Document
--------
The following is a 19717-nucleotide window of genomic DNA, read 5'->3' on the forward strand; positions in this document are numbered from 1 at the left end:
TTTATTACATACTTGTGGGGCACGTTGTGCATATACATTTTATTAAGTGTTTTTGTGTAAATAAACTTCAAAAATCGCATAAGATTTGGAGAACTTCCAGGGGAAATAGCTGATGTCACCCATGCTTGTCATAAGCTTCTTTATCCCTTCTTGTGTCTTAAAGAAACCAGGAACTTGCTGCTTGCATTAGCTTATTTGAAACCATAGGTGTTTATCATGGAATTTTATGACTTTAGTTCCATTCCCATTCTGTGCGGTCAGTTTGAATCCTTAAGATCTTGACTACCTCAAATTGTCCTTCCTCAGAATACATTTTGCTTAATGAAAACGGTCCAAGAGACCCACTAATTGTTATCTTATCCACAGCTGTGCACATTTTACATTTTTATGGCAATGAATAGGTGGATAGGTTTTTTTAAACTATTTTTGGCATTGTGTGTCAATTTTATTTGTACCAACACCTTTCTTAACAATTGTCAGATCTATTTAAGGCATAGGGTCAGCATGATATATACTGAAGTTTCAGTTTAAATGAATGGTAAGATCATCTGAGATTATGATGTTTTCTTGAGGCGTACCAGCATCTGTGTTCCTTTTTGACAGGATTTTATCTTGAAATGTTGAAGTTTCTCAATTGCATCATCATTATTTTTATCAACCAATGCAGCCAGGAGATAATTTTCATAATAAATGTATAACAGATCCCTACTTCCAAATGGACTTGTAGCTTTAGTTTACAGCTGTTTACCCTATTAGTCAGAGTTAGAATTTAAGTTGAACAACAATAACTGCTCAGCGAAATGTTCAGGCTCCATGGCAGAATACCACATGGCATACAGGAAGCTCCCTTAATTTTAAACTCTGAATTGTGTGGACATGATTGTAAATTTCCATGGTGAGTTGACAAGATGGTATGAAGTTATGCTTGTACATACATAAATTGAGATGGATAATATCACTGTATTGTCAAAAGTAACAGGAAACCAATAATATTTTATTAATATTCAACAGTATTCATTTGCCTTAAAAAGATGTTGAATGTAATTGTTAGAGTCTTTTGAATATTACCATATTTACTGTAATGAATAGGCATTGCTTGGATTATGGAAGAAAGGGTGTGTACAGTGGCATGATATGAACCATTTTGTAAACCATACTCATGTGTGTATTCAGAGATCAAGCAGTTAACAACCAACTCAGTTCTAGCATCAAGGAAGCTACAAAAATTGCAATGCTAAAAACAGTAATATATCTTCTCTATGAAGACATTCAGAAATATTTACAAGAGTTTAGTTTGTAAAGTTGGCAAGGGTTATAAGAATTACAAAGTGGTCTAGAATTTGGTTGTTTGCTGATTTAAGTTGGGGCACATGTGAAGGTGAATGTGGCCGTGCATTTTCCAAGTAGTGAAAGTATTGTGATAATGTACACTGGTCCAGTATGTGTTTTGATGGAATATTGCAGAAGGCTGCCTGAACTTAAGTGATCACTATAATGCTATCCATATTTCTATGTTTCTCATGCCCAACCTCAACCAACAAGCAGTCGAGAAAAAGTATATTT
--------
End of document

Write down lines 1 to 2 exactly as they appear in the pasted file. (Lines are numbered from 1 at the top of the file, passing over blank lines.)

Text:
The following is a 19717-nucleotide window of genomic DNA, read 5'->3' on the forward strand; positions in this document are numbered from 1 at the left end:
TTTATTACATACTTGTGGGGCACGTTGTGCATATACATTTTATTAAGTGTTTTTGTGTAAATAAACTTCAAAAATCGCATAAGATTTGGAGAACTTCCAGGGGAAATAGCTGATGTCACCCATGCTTGTCATAAGCTTCTTTATCCCTTCTTGTGTCTTAAAGAAACCAGGAACTTGCTGCTTGCATTAGCTTATTTGAAACCATAGGTGTTTATCATGGAATTTTATGACTTTAGTTCCATTCCCATTCTGTGCGGTCAGTTTGAATCCTTAAGATCTTGACTACCTCAAATTGTCCTTCCTCAGAATACATTTTGCTTAATGAAAACGGTCCAAGAGACCCACTAATTGTTATCTTATCCACAGCTGTGCACATTTTACATTTTTATGGCAATGAATAGGTGGATAGGTTTTTTTAAACTATTTTTGGCATTGTGTGTCAATTTTATTTGTACCAACACCTTTCTTAACAATTGTCAGATCTATTTAAGGCATAGGGTCAGCATGATATATACTGAAGTTTCAGTTTAAATGAATGGTAAGATCATCTGAGATTATGATGTTTTCTTGAGGCGTACCAGCATCTGTGTTCCTTTTTGACAGGATTTTATCTTGAAATGTTGAAGTTTCTCAATTGCATCATCATTATTTTTATCAACCAATGCAGCCAGGAGATAATTTTCATAATAAATGTATAACAGATCCCTACTTCCAAATGGACTTGTAGCTTTAGTTTACAGCTGTTTACCCTATTAGTCAGAGTTAGAATTTAAGTTGAACAACAATAACTGCTCAGCGAAATGTTCAGGCTCCATGGCAGAATACCACATGGCATACAGGAAGCTCCCTTAATTTTAAACTCTGAATTGTGTGGACATGATTGTAAATTTCCATGGTGAGTTGACAAGATGGTATGAAGTTATGCTTGTACATACATAAATTGAGATGGATAATATCACTGTATTGTCAAAAGTAACAGGAAACCAATAATATTTTATTAATATTCAACAGTATTCATTTGCCTTAAAAAGATGTTGAATGTAATTGTTAGAGTCTTTTGAATATTACCATATTTACTGTAATGAATAGGCATTGCTTGGATTATGGAAGAAAGGGTGTGTACAGTGGCATGATATGAACCATTTTGTAAACCATACTCATGTGTGTATTCAGAGATCAAGCAGTTAACAACCAACTCAGTTCTAGCATCAAGGAAGCTACAAAAATTGCAATGCTAAAAACAGTAATATATCTTCTCTATGAAGACATTCAGAAATATTTACAAGAGTTTAGTTTGTAAAGTTGGCAAGGGTTATAAGAATTACAAAGTGGTCTAGAATTTGGTTGTTTGCTGATTTAAGTTGGGGCACATGTGAAGGTGAATGTGGCCGTGCATTTTCCAAGTAGTGAAAGTATTGTGATAATGTACACTGGTCCAGTATGTGTTTTGATGGAATATTGCAGAAGGCTGCCTGAACTTAAGTGATCACTATAATGCTATCCATATTTCTATGTTTCTCATGCCCAACCTCAACCAACAAGCAGTCGAGAAAAAGTATATTT